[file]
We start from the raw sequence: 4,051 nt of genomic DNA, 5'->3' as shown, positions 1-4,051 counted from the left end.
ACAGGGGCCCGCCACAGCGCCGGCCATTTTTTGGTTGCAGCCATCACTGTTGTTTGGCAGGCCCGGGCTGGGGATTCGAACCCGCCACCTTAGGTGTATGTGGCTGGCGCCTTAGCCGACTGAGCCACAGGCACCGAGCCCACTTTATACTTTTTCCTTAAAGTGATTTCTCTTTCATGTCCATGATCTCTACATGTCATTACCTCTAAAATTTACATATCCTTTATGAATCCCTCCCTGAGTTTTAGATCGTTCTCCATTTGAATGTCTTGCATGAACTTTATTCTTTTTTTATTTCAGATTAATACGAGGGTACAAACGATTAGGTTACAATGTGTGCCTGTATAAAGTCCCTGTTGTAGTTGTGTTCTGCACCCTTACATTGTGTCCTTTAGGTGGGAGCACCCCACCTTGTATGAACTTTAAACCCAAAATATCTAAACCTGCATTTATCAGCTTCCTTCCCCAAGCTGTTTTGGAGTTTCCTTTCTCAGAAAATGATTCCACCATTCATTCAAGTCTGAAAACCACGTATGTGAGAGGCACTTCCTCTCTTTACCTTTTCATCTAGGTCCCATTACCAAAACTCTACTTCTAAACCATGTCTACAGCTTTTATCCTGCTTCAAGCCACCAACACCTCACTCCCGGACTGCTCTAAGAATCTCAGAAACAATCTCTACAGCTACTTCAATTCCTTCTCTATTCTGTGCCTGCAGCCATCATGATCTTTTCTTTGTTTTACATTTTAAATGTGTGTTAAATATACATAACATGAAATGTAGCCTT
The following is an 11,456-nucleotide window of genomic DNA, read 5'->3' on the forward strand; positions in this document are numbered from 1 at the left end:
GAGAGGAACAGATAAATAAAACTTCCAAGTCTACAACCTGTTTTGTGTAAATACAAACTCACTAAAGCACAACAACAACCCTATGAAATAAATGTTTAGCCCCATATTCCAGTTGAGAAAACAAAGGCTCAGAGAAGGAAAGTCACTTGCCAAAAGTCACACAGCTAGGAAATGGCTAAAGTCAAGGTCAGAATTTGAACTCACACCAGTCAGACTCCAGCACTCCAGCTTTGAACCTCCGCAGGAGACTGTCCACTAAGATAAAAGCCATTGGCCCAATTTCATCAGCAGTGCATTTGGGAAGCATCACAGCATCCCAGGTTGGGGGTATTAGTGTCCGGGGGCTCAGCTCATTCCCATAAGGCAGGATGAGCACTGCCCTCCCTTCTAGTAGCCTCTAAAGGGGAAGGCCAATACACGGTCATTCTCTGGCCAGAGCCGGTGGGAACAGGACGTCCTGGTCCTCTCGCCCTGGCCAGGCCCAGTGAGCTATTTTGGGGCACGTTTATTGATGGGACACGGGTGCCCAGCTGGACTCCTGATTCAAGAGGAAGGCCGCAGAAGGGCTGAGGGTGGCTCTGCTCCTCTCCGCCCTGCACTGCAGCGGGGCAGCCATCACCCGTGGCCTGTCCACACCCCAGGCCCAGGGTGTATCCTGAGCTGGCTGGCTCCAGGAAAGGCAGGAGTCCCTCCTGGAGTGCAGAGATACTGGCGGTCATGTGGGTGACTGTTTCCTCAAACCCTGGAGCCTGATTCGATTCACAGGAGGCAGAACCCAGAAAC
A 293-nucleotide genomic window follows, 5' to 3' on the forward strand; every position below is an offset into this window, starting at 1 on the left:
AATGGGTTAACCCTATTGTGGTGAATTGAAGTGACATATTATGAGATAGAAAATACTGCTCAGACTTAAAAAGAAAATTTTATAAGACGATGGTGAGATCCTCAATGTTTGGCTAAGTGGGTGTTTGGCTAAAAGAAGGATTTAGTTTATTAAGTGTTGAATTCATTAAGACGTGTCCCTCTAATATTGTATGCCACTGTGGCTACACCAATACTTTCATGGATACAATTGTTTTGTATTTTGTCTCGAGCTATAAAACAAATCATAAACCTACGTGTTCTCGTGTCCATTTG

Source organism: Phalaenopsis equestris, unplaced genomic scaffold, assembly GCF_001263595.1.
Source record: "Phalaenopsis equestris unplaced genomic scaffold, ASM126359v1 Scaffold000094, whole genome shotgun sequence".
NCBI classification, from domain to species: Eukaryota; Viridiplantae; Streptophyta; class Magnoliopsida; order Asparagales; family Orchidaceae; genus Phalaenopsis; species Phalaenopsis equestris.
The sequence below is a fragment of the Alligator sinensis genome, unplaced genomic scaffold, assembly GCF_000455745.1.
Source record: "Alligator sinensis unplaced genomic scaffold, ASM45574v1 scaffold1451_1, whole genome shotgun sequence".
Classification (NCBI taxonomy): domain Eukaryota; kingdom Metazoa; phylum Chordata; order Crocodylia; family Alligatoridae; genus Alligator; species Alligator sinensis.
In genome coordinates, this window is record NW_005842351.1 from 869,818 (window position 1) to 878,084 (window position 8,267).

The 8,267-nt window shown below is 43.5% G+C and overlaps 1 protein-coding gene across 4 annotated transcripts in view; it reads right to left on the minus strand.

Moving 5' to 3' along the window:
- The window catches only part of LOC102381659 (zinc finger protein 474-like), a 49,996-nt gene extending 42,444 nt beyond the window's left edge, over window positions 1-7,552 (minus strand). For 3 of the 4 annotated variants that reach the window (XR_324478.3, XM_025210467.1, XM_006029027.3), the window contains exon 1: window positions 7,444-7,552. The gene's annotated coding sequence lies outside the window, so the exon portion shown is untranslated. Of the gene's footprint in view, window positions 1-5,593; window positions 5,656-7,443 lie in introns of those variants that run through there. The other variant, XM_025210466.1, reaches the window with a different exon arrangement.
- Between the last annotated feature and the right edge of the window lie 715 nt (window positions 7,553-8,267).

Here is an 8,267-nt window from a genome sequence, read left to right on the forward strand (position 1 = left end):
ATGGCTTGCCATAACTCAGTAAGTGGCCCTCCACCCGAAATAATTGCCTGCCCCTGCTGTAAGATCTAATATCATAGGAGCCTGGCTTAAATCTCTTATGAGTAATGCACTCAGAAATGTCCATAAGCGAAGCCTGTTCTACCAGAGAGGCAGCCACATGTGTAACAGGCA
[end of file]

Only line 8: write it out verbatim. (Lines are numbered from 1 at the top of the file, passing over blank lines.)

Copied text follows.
Source record: "Phalaenopsis equestris unplaced genomic scaffold, ASM126359v1 Scaffold000094, whole genome shotgun sequence".